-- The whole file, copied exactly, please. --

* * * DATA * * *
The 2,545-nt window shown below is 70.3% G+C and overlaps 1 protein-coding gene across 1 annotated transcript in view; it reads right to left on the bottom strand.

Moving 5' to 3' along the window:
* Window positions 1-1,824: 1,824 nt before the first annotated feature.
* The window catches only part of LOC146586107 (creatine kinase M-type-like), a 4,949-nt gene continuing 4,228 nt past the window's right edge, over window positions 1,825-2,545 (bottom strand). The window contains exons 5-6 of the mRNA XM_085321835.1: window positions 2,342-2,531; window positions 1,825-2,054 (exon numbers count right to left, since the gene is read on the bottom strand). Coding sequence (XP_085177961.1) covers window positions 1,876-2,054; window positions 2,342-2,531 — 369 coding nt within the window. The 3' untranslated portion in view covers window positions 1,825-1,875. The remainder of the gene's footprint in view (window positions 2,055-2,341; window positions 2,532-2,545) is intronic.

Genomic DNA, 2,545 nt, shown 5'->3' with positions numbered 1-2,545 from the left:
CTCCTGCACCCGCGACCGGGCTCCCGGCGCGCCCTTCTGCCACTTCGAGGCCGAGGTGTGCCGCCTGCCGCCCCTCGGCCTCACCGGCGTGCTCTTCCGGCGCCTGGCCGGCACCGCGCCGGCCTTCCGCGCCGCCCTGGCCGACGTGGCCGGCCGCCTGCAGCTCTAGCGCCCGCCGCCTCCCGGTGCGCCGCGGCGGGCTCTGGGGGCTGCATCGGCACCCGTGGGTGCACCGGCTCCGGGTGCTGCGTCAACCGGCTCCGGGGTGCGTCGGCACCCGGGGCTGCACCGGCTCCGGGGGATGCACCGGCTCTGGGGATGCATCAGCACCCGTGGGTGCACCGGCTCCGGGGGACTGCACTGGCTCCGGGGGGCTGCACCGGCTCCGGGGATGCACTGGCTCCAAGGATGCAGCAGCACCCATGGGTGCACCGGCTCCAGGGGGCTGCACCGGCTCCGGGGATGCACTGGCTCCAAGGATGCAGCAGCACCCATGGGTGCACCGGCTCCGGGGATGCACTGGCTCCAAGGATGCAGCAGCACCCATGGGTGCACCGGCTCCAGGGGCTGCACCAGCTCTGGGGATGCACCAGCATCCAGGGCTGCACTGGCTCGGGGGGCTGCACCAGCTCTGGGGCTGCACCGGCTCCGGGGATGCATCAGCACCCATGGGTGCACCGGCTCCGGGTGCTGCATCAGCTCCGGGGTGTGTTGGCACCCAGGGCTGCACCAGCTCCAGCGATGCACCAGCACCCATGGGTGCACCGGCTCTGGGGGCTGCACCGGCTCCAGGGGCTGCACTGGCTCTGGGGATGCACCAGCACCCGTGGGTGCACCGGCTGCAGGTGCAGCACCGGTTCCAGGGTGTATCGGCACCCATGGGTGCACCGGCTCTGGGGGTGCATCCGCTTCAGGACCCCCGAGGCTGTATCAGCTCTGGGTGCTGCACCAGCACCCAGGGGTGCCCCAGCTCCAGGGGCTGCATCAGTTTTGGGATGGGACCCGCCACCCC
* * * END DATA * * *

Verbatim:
The 2,545-nt window shown below is 70.3% G+C and overlaps 1 protein-coding gene across 1 annotated transcript in view; it reads right to left on the bottom strand.

Moving 5' to 3' along the window:
* Window positions 1-1,824: 1,824 nt before the first annotated feature.
* The window catches only part of LOC146586107 (creatine kinase M-type-like), a 4,949-nt gene continuing 4,228 nt past the window's right edge, over window positions 1,825-2,545 (bottom strand). The window contains exons 5-6 of the mRNA XM_085321835.1: window positions 2,342-2,531; window positions 1,825-2,054 (exon numbers count right to left, since the gene is read on the bottom strand). Coding sequence (XP_085177961.1) covers window positions 1,876-2,054; window positions 2,342-2,531 — 369 coding nt within the window. The 3' untranslated portion in view covers window positions 1,825-1,875. The remainder of the gene's footprint in view (window positions 2,055-2,341; window positions 2,532-2,545) is intronic.

Genomic DNA, 2,545 nt, shown 5'->3' with positions numbered 1-2,545 from the left:
CTCCTGCACCCGCGACCGGGCTCCCGGCGCGCCCTTCTGCCACTTCGAGGCCGAGGTGTGCCGCCTGCCGCCCCTCGGCCTCACCGGCGTGCTCTTCCGGCGCCTGGCCGGCACCGCGCCGGCCTTCCGCGCCGCCCTGGCCGACGTGGCCGGCCGCCTGCAGCTCTAGCGCCCGCCGCCTCCCGGTGCGCCGCGGCGGGCTCTGGGGGCTGCATCGGCACCCGTGGGTGCACCGGCTCCGGGTGCTGCGTCAACCGGCTCCGGGGTGCGTCGGCACCCGGGGCTGCACCGGCTCCGGGGGATGCACCGGCTCTGGGGATGCATCAGCACCCGTGGGTGCACCGGCTCCGGGGGACTGCACTGGCTCCGGGGGGCTGCACCGGCTCCGGGGATGCACTGGCTCCAAGGATGCAGCAGCACCCATGGGTGCACCGGCTCCAGGGGGCTGCACCGGCTCCGGGGATGCACTGGCTCCAAGGATGCAGCAGCACCCATGGGTGCACCGGCTCCGGGGATGCACTGGCTCCAAGGATGCAGCAGCACCCATGGGTGCACCGGCTCCAGGGGCTGCACCAGCTCTGGGGATGCACCAGCATCCAGGGCTGCACTGGCTCGGGGGGCTGCACCAGCTCTGGGGCTGCACCGGCTCCGGGGATGCATCAGCACCCATGGGTGCACCGGCTCCGGGTGCTGCATCAGCTCCGGGGTGTGTTGGCACCCAGGGCTGCACCAGCTCCAGCGATGCACCAGCACCCATGGGTGCACCGGCTCTGGGGGCTGCACCGGCTCCAGGGGCTGCACTGGCTCTGGGGATGCACCAGCACCCGTGGGTGCACCGGCTGCAGGTGCAGCACCGGTTCCAGGGTGTATCGGCACCCATGGGTGCACCGGCTCTGGGGGTGCATCCGCTTCAGGACCCCCGAGGCTGTATCAGCTCTGGGTGCTGCACCAGCACCCAGGGGTGCCCCAGCTCCAGGGGCTGCATCAGTTTTGGGATGGGACCCGCCACCCC